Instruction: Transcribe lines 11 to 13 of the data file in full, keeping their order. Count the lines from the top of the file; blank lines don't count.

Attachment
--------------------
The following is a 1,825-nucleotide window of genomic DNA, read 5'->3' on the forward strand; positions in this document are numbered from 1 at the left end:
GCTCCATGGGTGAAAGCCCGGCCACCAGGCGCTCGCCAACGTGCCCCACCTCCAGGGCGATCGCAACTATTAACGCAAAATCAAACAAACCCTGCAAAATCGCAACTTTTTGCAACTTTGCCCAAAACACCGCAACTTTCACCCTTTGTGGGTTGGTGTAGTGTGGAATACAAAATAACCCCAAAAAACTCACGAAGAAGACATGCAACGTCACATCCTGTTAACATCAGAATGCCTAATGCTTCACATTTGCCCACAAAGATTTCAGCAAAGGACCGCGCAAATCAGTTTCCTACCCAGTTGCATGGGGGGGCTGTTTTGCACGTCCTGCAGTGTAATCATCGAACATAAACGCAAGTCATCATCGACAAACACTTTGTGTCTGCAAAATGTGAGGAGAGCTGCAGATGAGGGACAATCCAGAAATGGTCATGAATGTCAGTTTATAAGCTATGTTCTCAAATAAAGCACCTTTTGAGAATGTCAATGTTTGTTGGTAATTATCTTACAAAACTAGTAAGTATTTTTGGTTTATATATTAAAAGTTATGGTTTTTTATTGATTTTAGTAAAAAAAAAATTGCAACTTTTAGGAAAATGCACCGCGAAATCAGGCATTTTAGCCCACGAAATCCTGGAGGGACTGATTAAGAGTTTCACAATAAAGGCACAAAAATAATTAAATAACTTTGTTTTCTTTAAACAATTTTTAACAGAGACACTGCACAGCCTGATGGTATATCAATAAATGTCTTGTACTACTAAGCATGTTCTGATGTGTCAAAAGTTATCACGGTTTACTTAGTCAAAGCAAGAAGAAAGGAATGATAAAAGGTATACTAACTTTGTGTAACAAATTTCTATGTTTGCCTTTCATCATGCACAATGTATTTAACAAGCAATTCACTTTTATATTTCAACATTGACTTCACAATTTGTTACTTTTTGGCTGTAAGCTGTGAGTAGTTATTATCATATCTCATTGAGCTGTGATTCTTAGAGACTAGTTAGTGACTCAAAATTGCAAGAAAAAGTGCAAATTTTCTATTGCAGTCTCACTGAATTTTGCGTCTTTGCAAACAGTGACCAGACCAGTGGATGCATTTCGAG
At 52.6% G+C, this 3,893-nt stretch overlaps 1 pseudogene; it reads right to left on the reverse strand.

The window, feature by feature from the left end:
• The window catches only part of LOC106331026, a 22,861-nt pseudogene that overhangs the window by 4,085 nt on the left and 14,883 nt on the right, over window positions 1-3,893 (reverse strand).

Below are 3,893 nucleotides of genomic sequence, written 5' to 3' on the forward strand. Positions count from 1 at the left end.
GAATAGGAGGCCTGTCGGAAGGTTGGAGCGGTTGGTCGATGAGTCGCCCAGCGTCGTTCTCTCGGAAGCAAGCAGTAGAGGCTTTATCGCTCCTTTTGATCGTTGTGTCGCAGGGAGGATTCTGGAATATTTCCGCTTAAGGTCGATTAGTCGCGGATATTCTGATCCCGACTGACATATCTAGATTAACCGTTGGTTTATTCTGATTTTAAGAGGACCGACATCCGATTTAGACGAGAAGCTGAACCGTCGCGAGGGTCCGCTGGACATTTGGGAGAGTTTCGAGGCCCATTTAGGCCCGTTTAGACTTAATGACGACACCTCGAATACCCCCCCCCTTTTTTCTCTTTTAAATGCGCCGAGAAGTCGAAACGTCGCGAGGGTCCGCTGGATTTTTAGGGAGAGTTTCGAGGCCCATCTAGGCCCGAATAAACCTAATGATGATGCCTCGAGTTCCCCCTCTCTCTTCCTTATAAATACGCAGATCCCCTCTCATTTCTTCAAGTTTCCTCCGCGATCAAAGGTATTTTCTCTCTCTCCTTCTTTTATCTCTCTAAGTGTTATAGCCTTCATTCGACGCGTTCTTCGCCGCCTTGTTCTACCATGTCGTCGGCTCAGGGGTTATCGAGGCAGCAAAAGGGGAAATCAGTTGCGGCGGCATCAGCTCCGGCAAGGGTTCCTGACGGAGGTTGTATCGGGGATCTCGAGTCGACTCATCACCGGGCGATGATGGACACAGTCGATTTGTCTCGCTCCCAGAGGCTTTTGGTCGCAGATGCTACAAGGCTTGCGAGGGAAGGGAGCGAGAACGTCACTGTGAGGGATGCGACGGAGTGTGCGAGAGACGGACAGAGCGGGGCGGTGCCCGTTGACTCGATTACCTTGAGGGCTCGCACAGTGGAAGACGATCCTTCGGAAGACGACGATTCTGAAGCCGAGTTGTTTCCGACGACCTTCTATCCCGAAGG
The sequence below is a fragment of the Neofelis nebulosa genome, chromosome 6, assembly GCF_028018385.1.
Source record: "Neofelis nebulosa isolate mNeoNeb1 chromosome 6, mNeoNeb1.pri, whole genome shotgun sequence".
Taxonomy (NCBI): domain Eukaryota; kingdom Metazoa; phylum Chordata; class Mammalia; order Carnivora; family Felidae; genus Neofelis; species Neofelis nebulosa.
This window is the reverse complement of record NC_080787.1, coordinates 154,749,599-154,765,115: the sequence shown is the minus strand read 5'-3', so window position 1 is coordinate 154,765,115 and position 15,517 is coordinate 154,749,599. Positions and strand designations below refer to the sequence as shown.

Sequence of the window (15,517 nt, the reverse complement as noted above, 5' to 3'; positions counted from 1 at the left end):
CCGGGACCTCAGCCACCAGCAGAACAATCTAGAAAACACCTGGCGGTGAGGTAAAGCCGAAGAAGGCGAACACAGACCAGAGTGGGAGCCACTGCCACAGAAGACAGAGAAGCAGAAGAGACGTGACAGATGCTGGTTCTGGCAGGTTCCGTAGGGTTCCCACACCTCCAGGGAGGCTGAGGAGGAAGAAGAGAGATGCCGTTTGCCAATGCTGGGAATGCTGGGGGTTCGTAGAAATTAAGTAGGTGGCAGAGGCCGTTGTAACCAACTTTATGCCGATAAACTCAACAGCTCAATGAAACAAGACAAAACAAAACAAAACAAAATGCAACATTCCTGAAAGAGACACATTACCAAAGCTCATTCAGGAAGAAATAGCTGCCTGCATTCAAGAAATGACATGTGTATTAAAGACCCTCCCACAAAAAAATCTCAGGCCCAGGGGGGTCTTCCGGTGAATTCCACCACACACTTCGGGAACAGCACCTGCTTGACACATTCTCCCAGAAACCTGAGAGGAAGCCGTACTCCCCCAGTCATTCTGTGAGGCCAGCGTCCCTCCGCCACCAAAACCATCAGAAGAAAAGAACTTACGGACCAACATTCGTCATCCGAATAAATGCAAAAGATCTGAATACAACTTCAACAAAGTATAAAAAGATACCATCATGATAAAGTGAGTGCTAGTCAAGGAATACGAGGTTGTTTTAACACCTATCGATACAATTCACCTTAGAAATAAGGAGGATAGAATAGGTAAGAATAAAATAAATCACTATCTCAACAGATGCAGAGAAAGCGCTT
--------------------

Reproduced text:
This window is the reverse complement of record NC_080787.1, coordinates 154,749,599-154,765,115: the sequence shown is the minus strand read 5'-3', so window position 1 is coordinate 154,765,115 and position 15,517 is coordinate 154,749,599. Positions and strand designations below refer to the sequence as shown.

Sequence of the window (15,517 nt, the reverse complement as noted above, 5' to 3'; positions counted from 1 at the left end):
CCGGGACCTCAGCCACCAGCAGAACAATCTAGAAAACACCTGGCGGTGAGGTAAAGCCGAAGAAGGCGAACACAGACCAGAGTGGGAGCCACTGCCACAGAAGACAGAGAAGCAGAAGAGACGTGACAGATGCTGGTTCTGGCAGGTTCCGTAGGGTTCCCACACCTCCAGGGAGGCTGAGGAGGAAGAAGAGAGATGCCGTTTGCCAATGCTGGGAATGCTGGGGGTTCGTAGAAATTAAGTAGGTGGCAGAGGCCGTTGTAACCAACTTTATGCCGATAAACTCAACAGCTCAATGAAACAAGACAAAACAAAACAAAACAAAATGCAACATTCCTGAAAGAGACACATTACCAAAGCTCATTCAGGAAGAAATAGCTGCCTGCATTCAAGAAATGACATGTGTATTAAAGACCCTCCCACAAAAAAATCTCAGGCCCAGGGGGGTCTTCCGGTGAATTCCACCACACACTTCGGGAACAGCACCTGCTTGACACATTCTCCCAGAAACCTGAGAGGAAGCCGTACTCCCCCAGTCATTCTGTGAGGCCAGCGTCCCTCCGCCACCAAAACCATCAGAAGAAAAGAACTTACGGACCAACATTCGTCATCCGAATAAATGCAAAAGATCTGAATACAACTTCAACAAAGTATAAAAAGATACCATCATGATAAAGTGAGTGCTAGTCAAGGAATACGAGGTTGTTTTAACACCTATCGATACAATTCACCTTAGAAATAAGGAGGATAGAATAGGTAAGAATAAAATAAATCACTATCTCAACAGATGCAGAGAAAGCGCTT